Pancreatic cancer: the death rate has increased throughout Europe

On this global day of fight against pancreatic cancer, the numbers are alarming. Mortality rates increased by 5% between 1990 and 2016 in the European Union.

Pancreatic cancer mortality rates increased by 5% between 1990 and 2016 in the European Union. This is the largest increase of the five deadliest cancers in this geographical area. We are talking here about pancreatic cancer, lung cancer, colorectal cancer, breast cancer and prostate cancer.

The lowest survival rate

While cancers of the lung, breast, colon and rectum have experienced a significant decline in death rates since 1990, deaths from pancreatic cancer continue to increase. Pancreatic cancer is now the third leading cause of death in the European Union, in front of breast cancer.
Pancreatic cancer has the lowest survival rate of all cancers. Responsible for more than 95,000 European deaths each year, the median survival time at diagnosis is only 4.6 months. Only 2% of survivors can continue to live in good health. The symptoms of pancreatic cancer are difficult to identify. As a result, early diagnoses, which offer patients more opportunities to cope without damage, are all too rarely established.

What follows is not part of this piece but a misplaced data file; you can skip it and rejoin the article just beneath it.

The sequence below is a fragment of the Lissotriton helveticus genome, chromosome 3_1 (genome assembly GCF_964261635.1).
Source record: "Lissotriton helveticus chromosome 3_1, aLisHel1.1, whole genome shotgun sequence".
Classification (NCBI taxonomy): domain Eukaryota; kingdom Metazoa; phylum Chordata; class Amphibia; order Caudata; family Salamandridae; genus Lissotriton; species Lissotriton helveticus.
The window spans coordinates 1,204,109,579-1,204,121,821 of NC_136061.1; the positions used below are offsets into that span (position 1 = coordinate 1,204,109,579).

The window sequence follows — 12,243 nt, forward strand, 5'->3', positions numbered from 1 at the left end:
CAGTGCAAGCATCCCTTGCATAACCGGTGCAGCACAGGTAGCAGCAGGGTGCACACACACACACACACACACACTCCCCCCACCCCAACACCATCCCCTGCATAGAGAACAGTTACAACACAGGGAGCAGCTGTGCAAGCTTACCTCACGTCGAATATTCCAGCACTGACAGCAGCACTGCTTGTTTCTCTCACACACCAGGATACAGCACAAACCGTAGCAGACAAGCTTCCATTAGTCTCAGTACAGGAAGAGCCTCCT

2% of all research funds

Despite all these alarming data, pancreatic cancer receives less than 2% of all cancer research funds in Europe. "To provide earlier diagnoses and improved treatments, we need to engage now in more basic research to see real progress for our patients in the years to come," says Markus Peck, gastroenterologist.
Especially since new discoveries give hope. At the moment, researchers are studying, for example, how the modification of the pancreas microbiome can help slow tumor growth and allow the body to develop its own defense mechanism. The elimination of bacteria from the intestine and pancreas slows the growth of cancer and "reprograms" the immune cells to react against them.
"Research into the impact of the microbiome on pancreatic cancer is a new area of ​​particular interest because the pancreas was once considered a sterile organ," concludes Professor Thomas Seufferlein, a pancreatic cancer specialist.

Video: Cancer of the Pancreas (December 2019).